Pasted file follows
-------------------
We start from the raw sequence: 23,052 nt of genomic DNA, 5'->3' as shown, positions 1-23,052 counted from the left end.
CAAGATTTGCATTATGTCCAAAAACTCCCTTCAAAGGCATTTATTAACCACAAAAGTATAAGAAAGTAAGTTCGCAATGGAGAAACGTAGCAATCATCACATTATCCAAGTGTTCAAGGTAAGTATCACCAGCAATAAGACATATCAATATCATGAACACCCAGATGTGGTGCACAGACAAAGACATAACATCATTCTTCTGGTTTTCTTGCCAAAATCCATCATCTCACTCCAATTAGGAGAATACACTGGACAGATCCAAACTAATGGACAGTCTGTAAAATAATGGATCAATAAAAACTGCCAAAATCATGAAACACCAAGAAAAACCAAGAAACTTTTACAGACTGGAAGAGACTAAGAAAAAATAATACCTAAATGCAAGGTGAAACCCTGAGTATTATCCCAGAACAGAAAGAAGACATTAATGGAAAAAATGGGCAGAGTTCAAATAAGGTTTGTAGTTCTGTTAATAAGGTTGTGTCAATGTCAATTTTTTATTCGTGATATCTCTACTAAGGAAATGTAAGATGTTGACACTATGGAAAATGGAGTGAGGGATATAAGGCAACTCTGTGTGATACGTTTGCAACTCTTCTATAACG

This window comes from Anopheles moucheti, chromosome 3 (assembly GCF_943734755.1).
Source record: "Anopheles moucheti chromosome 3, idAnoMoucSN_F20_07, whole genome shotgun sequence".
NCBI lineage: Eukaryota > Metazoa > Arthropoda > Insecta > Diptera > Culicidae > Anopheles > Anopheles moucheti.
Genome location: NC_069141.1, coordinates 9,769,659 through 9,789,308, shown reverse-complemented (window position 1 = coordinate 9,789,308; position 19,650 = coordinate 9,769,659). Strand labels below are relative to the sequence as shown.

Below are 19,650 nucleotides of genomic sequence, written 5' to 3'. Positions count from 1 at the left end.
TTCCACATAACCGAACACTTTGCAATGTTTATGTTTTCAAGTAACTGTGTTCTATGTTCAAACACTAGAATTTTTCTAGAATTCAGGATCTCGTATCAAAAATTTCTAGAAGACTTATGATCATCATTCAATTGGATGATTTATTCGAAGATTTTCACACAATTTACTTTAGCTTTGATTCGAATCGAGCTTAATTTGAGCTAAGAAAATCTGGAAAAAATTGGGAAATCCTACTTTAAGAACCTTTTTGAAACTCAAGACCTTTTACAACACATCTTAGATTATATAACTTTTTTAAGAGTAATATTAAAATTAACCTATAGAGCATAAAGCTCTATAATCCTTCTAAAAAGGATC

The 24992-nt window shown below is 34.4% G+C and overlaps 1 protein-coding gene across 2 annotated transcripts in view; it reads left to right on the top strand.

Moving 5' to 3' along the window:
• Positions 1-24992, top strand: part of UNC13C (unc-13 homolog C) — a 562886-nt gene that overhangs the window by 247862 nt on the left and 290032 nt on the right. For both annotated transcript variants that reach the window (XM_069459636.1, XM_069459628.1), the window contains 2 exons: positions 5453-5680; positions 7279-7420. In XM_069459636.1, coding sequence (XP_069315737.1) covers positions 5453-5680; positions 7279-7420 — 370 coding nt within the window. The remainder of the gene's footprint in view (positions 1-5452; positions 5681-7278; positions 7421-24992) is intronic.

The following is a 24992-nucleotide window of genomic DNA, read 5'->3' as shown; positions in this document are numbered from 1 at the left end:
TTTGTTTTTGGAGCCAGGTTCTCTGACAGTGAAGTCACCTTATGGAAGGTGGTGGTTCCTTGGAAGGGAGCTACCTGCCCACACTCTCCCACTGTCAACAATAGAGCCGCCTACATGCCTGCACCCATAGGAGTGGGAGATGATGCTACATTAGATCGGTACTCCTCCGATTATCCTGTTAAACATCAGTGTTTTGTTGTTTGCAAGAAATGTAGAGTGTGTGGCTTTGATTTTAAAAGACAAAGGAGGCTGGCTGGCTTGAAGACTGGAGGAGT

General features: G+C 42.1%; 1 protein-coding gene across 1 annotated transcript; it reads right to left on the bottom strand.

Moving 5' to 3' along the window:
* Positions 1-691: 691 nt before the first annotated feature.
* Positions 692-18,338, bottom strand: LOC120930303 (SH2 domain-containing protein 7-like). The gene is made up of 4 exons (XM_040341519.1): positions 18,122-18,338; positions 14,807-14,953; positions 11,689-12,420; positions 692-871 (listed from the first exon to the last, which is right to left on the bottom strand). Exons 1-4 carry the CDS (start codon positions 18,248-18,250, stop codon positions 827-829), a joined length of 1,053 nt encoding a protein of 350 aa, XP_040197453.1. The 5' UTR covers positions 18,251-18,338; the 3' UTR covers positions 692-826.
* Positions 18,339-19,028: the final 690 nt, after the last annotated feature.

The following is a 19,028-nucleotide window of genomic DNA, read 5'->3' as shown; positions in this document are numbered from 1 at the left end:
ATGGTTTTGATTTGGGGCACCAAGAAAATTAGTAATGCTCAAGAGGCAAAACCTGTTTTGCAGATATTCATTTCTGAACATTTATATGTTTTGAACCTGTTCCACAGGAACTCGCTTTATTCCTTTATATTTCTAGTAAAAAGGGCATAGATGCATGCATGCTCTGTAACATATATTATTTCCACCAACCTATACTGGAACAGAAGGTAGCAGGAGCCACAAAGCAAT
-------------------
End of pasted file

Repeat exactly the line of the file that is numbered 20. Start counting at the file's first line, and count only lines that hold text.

ATGGTTTTGATTTGGGGCACCAAGAAAATTAGTAATGCTCAAGAGGCAAAACCTGTTTTGCAGATATTCATTTCTGAACATTTATATGTTTTGAACCTGTTCCACAGGAACTCGCTTTATTCCTTTATATTTCTAGTAAAAAGGGCATAGATGCATGCATGCTCTGTAACATATATTATTTCCACCAACCTATACTGGAACAGAAGGTAGCAGGAGCCACAAAGCAAT